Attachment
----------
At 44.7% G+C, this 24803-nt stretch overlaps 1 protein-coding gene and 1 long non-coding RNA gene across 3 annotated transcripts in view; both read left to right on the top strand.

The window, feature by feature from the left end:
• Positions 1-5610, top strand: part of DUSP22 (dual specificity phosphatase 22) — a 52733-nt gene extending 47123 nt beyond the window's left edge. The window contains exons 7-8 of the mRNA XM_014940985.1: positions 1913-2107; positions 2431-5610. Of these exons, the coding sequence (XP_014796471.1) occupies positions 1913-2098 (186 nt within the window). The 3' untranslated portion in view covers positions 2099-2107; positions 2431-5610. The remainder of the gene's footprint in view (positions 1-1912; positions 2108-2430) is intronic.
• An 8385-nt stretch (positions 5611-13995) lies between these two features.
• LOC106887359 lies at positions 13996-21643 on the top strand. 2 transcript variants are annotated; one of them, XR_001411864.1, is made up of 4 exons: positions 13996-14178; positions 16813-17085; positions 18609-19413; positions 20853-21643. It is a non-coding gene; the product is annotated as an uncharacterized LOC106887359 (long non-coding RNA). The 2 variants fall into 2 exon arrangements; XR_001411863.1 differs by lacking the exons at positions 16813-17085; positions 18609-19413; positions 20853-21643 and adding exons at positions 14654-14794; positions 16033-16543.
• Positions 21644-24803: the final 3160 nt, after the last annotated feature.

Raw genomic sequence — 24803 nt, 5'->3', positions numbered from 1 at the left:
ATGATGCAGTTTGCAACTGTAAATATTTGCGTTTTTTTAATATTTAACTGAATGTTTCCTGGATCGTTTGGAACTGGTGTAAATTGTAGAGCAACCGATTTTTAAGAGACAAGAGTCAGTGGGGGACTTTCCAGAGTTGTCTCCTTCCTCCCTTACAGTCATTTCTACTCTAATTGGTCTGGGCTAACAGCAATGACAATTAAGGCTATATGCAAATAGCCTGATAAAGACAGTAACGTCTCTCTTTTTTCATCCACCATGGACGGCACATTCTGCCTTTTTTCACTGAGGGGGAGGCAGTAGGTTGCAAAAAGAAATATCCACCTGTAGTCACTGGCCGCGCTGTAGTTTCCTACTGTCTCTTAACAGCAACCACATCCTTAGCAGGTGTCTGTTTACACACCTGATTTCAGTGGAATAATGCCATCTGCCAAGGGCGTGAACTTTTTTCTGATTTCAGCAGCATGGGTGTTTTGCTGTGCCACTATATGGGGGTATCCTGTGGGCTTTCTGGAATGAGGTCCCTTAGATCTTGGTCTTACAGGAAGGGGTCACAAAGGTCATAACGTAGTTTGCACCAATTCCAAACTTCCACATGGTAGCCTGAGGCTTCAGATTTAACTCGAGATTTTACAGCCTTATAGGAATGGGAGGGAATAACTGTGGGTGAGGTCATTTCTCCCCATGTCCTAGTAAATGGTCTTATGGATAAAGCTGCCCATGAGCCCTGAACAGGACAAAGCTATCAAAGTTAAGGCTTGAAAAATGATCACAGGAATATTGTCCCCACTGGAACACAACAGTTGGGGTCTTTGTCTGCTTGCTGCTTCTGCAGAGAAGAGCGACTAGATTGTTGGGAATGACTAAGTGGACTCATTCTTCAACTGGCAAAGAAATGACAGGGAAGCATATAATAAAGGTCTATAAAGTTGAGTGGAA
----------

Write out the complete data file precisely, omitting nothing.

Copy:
At 44.7% G+C, this 24803-nt stretch overlaps 1 protein-coding gene and 1 long non-coding RNA gene across 3 annotated transcripts in view; both read left to right on the top strand.

The window, feature by feature from the left end:
• Positions 1-5610, top strand: part of DUSP22 (dual specificity phosphatase 22) — a 52733-nt gene extending 47123 nt beyond the window's left edge. The window contains exons 7-8 of the mRNA XM_014940985.1: positions 1913-2107; positions 2431-5610. Of these exons, the coding sequence (XP_014796471.1) occupies positions 1913-2098 (186 nt within the window). The 3' untranslated portion in view covers positions 2099-2107; positions 2431-5610. The remainder of the gene's footprint in view (positions 1-1912; positions 2108-2430) is intronic.
• An 8385-nt stretch (positions 5611-13995) lies between these two features.
• LOC106887359 lies at positions 13996-21643 on the top strand. 2 transcript variants are annotated; one of them, XR_001411864.1, is made up of 4 exons: positions 13996-14178; positions 16813-17085; positions 18609-19413; positions 20853-21643. It is a non-coding gene; the product is annotated as an uncharacterized LOC106887359 (long non-coding RNA). The 2 variants fall into 2 exon arrangements; XR_001411863.1 differs by lacking the exons at positions 16813-17085; positions 18609-19413; positions 20853-21643 and adding exons at positions 14654-14794; positions 16033-16543.
• Positions 21644-24803: the final 3160 nt, after the last annotated feature.

Raw genomic sequence — 24803 nt, 5'->3', positions numbered from 1 at the left:
ATGATGCAGTTTGCAACTGTAAATATTTGCGTTTTTTTAATATTTAACTGAATGTTTCCTGGATCGTTTGGAACTGGTGTAAATTGTAGAGCAACCGATTTTTAAGAGACAAGAGTCAGTGGGGGACTTTCCAGAGTTGTCTCCTTCCTCCCTTACAGTCATTTCTACTCTAATTGGTCTGGGCTAACAGCAATGACAATTAAGGCTATATGCAAATAGCCTGATAAAGACAGTAACGTCTCTCTTTTTTCATCCACCATGGACGGCACATTCTGCCTTTTTTCACTGAGGGGGAGGCAGTAGGTTGCAAAAAGAAATATCCACCTGTAGTCACTGGCCGCGCTGTAGTTTCCTACTGTCTCTTAACAGCAACCACATCCTTAGCAGGTGTCTGTTTACACACCTGATTTCAGTGGAATAATGCCATCTGCCAAGGGCGTGAACTTTTTTCTGATTTCAGCAGCATGGGTGTTTTGCTGTGCCACTATATGGGGGTATCCTGTGGGCTTTCTGGAATGAGGTCCCTTAGATCTTGGTCTTACAGGAAGGGGTCACAAAGGTCATAACGTAGTTTGCACCAATTCCAAACTTCCACATGGTAGCCTGAGGCTTCAGATTTAACTCGAGATTTTACAGCCTTATAGGAATGGGAGGGAATAACTGTGGGTGAGGTCATTTCTCCCCATGTCCTAGTAAATGGTCTTATGGATAAAGCTGCCCATGAGCCCTGAACAGGACAAAGCTATCAAAGTTAAGGCTTGAAAAATGATCACAGGAATATTGTCCCCACTGGAACACAACAGTTGGGGTCTTTGTCTGCTTGCTGCTTCTGCAGAGAAGAGCGACTAGATTGTTGGGAATGACTAAGTGGACTCATTCTTCAACTGGCAAAGAAATGACAGGGAAGCATATAATAAAGGTCTATAAAGTTGAGTGGAA